It is time to Reboot this ridiculous, professionally negligent and obsolete old system … Reload with innovative and practical building design, construction, management and personal self-protection solutions … and Implement !

Fire Safety for All !

2015 ‘Fire Safety for All’ Global CSR Event – Dublin, 9 & 10 April

Register Now !

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Good Design Practice: ‘Fire Safety for All’ & EICT Accessibility

[ EICT’s = Electronic, Information & Communication Technologies ]

2014-10-13:  Electronic, Information and Communication Technologies have rapidly become an essential feature of the Built, Social and Economic Environments; they are everywhere.  During a fire incident, however, these e-Technologies serve a function which is critical for the safety of all building users and firefighters, property protection, minimizing environmental damage, and sustainability.  They must, therefore, have a user interface which is Accessible for All … from both ends.

This is a requirement of International Law … and an unambiguous National Requirement (expressed in the form of law and/or mandatory administrative provisions) in those jurisdictions which are States Parties to the United Nations Convention on the Rights of Persons with Disabilities (CRPD).

There is no European Standard (EN) on e-Technology Accessibility … and, in the European Union (EU), a coherent approach to the accessibility of even a modest range of EICT’s has not yet even been developed.

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Electronic, Information and Communication Technologies (EICT’s) must comply with Section 508 of the United States Rehabilitation Act Amendments of 1998 … or with a suitable Standard/Guidance Document of another country which details an equivalent level of e-Accessibility performance.

U.S. Section 508 covers the following range of e-Technologies:

  • Software Applications & Operating Systems (1194.21) ;
  • Web-based Intranet and Internet Information and Applications (1194.22) ;
  • Telecommunications Products (1194.23) ;
  • Video and Multimedia Products (1194.24) ;
  • Self Contained, Closed Products (1194.25) ;
  • Desktop and Portable Computers (1194.26)

Source WebSite, Helpful Guidance & Support …

www.access-board.gov/guidelines-and-standards/communications-and-it/about-the-section-508-standards

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‘Creative Architecture In Context’ – An Ancient Concept !

2014-09-01:  Continuing on from where I left off on this topic …

Creative Architecture In Context is not a revolutionary concept … not even a new concept … it is an ancient concept … practiced long, long before the pompous Architect of the 19th Century was born … and even before he was a gleam of excitement in his father’s eye !

The Kinkaku-ji Temple … also known as The Golden Pavilion … is a Buddhist Temple in the north-west of central Kyoto City, Japan.  Very briefly … this building was commissioned in 1394 by Ashikaga Yoshimitsu (1358-1408), Japan’s 3rd Shogun, and completed in 1397.  In accordance with his final wishes, it was transformed into a Zen Temple of the Rinzai School in 1419.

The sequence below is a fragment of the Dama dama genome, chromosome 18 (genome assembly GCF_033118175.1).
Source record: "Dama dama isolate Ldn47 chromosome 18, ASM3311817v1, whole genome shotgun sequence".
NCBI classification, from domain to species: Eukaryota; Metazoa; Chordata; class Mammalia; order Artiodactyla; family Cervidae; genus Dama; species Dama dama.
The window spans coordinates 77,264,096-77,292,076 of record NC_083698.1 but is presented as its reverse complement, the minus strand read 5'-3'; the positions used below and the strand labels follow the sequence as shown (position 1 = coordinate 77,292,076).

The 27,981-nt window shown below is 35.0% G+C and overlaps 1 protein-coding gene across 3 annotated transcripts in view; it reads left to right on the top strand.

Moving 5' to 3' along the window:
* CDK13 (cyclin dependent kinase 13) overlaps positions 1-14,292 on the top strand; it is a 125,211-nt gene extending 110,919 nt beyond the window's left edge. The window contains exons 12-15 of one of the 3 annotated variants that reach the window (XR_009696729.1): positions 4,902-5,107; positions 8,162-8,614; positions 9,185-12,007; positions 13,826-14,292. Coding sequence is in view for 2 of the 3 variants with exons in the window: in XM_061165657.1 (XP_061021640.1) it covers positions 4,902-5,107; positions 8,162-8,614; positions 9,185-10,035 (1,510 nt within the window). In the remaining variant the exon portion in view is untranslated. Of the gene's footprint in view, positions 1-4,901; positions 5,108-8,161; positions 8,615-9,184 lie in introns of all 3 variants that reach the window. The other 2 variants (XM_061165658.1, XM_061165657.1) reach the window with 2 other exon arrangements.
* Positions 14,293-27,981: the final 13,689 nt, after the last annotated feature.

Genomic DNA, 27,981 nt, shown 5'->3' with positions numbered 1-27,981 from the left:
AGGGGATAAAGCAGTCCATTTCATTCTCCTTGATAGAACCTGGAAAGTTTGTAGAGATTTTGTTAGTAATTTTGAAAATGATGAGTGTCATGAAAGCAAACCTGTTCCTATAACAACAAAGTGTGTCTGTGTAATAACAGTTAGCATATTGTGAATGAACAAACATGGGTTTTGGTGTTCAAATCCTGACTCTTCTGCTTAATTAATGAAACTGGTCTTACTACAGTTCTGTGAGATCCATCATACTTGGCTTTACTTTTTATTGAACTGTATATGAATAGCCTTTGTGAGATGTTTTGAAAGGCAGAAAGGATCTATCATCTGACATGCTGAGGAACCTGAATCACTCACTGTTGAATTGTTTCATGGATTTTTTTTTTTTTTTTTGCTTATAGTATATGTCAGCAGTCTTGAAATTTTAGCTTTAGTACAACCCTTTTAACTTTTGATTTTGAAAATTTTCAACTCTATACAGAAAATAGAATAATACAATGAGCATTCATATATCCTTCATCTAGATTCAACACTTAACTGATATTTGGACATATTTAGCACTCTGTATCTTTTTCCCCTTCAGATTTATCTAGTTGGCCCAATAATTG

The Temple is a simple, elegant building … but, it exists in a specific setting … a landscape of Zen-style gardens, and a large pond which reflects the building.  The pond (Kyoko-chi) was there before the Temple was built.

Kinkaku-ji Temple (The Golden Pavilion) In Context - Kyoto, Japan.

Look beyond the Building !  Photograph taken by CJ Walsh.  2010-04-24.  Click to enlarge.

The landscaping around the building is a fine example of Muromachi-period (14th-16th Centuries) garden design … considered a classical age in Japan … where the relationship between a building and its setting was greatly emphasized … in a precise artistic way, fully integrating the structure within the landscape … resulting in a dynamic, harmonious balance between building and nature.

Kinkaku-ji Temple (The Golden Pavilion) In Context - Kyoto, Japan.

Detail of its Setting in the Landscape, and the Building.  Photograph taken by CJ Walsh. 2010-04-24.  Click to enlarge.

In this example … the word ‘Architecture’, on its own, is entirely inadequate to describe the symbiotic relationship between this building and its setting/context.  Prefixes, such as ‘eco-‘ or ‘bio-‘ or ‘whatever-‘ before ‘Architecture’ … are also far too weak to communicate either the meaning or the importance of this relationship.

A Radically New Term is Necessary …

ECOLOGY+ARCHITECTURE

Its setting … nature, landscape, plants and animals, etc … must be considered at the earliest stages of a building’s design … with the aim of achieving, in the completed construction, a dynamic and harmonious balance between the two.

This is not how Architecture is taught today in the schools … or practiced by professionals, who are constrained by conventional and overly restrictive boundaries … and cannot or do not, therefore, look beyond their own buildings.

This must change !

And of course … the concept of Creative Architecture In Context must be re-interpreted and implemented in a manner which is suitably adapted to the 21st Century … but that is a story for another day !!

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To The Barricades ! … Creative Architecture In Context !!

2014-08-28:  Earlier this month … the final straw … as I caught up on a ‘piece’ in McGraw Hill’s Architectural Record … which reproduced an original, intriguing article from designMENA.com, posted on 12 August 2014, by Nick Ames …

Rebel Architects Star In New TV Show